Now, let’s look at your team. Believe it or not, your team is made up of humans too, and thus their brains work the same way as your customers. This means that like your customers, they make decisions based on feelings, and intuition, not logic and reasoning. At Buddytruk for example, the team had a great internal debate about a year ago on whether we should add a feature in the app that allowed for scheduling deliveries or not. We saw that a majority of our users were trying to schedule a pickup, so naturally, it made sense that we build in a scheduling feature. However, it just didn’t feel right to the team, so we ultimately decided not to do it.
How come? Well, we believe that five years from now, every service imaginable will be on-demand -- including Buddytruk -- and thus to spend time and money building out a feature that we’ll eventually discard just didn’t make sense. So instead of listening to our customers -- the logical thing to do -- we continued to push forward with the on-demand service. After a few months, we found that most of our users who did want to schedule their deliveries wanted to do so not because they preferred scheduling, but because they wanted the security of knowing a driver would be available when they needed one.
As we grew, and our customers began to trust that someone would be available, they began not only to adopt but brag about the on-demand service that Buddytruk provides. In fact, most of our partners say it's the feature they like the most. When we started out, close to 80 percent of our users tried to schedule their pickups, but now, less than 5 percent do. Again, the team’s decision not to offer scheduling came from a gut feeling, not a rational decision to listen to our customers and pivot. The truth is, however, that this gut feeling probably came from our team’s several positive past experiences with other on-demand companies like Lyft, Instacart or Luxe Valet.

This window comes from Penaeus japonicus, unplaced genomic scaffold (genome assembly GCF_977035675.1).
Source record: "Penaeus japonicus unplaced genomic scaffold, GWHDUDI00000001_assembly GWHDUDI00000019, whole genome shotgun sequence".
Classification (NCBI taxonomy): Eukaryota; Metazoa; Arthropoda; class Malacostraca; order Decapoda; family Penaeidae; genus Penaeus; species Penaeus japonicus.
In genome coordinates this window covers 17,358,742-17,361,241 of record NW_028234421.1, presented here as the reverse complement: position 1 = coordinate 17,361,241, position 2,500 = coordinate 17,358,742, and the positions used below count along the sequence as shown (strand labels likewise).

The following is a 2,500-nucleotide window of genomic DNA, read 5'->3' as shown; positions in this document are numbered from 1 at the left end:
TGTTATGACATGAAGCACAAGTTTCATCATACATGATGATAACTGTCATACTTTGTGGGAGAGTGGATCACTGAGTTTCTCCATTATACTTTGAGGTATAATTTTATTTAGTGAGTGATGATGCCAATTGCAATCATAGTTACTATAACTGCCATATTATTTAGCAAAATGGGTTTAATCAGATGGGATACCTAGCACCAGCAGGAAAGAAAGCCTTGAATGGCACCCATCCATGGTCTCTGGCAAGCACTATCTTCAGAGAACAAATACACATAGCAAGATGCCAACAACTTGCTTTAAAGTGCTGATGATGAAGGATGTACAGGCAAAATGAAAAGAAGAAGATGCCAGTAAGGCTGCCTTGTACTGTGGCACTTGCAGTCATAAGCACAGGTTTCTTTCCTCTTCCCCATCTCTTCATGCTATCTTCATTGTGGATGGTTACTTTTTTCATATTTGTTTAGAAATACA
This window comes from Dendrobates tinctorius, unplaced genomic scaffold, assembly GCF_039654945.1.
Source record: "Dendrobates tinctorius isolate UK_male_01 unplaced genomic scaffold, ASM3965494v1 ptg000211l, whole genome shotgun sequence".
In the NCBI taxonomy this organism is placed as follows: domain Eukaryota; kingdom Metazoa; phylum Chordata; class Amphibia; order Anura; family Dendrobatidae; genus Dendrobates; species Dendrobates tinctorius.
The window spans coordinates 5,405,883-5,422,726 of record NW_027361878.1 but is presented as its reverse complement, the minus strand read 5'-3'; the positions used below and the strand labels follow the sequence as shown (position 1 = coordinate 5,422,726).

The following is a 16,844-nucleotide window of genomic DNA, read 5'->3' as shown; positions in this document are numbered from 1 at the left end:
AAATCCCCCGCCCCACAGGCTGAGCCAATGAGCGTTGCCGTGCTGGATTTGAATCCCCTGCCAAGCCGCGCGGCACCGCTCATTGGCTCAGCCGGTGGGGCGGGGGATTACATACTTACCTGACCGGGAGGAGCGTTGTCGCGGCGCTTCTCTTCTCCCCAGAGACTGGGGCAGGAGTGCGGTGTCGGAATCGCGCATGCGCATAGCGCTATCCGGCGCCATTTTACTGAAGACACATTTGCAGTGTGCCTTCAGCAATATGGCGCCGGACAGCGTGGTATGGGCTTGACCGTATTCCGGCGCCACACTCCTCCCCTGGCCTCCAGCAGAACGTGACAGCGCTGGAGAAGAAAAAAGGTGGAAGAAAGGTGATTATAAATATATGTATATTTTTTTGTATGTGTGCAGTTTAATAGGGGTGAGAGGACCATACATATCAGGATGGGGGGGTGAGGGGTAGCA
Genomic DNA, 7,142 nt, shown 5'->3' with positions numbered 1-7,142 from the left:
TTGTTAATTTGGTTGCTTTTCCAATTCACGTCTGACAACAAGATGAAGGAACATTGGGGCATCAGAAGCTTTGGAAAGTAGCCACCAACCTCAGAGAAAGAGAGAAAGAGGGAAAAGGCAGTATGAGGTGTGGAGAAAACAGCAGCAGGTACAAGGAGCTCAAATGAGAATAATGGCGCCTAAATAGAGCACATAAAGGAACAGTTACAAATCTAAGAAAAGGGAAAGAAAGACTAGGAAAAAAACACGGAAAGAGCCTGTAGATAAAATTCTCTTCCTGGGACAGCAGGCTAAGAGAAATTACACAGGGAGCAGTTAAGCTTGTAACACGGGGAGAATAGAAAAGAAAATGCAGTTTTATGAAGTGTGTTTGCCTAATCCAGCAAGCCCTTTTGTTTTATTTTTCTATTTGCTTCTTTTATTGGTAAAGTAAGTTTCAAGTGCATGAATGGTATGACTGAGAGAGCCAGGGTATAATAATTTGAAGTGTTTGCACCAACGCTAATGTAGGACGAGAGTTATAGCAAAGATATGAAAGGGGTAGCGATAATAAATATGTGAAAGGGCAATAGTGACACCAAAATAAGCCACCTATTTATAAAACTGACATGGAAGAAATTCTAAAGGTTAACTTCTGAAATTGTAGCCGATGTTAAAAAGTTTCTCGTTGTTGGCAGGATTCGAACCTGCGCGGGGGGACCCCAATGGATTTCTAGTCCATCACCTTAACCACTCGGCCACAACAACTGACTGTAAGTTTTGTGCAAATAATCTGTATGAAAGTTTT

Finally, let’s turn the spotlight to you. As the leader of your team, you’re the source of direction and strategic guidance for your team. So although your customers, and your team, think and act illogically, you should do the opposite and be the voice of logic and reason, right? Wrong. To do so would be to waste the most important asset you have to offer your team -- your vision.
Recall the restaurant example, and how it just felt right to walk in and eat there, although you had no logical reason to support that decision. It felt right, because your past experiences at other restaurants and decisions made about where to eat programmed you to believe, with high probability, that this restaurant would be to your liking. Similarly, all your accumulated knowledge and experiences, from the books you’ve read to the people you’ve met to the places you’ve traveled and the hobbies you’ve kept or forgotten, were necessary to the birth of your vision, which is now your company.
You, and only you, had the exact amount and diversification of experiences necessary needed to connect the dots when that eureka moment struck and you said, “Ah ha! I have an idea that can change the world.” That’s why, when it comes to the major decisions about how to run your business, you should listen to your gut not only because it will generate better results, but because ultimately, the success of your business depends entirely on whether you or not you do so.
Therefore, only by following your gut can you bring to life your vision for that product, or business, that just feels right to you, your team, and ultimately, your customers. And only if your business feels right to your customers will they eat at your restaurant, wear your clothes or use your mobile application. Thus, when it comes to making major decisions about your company, do the logical thing -- think illogically.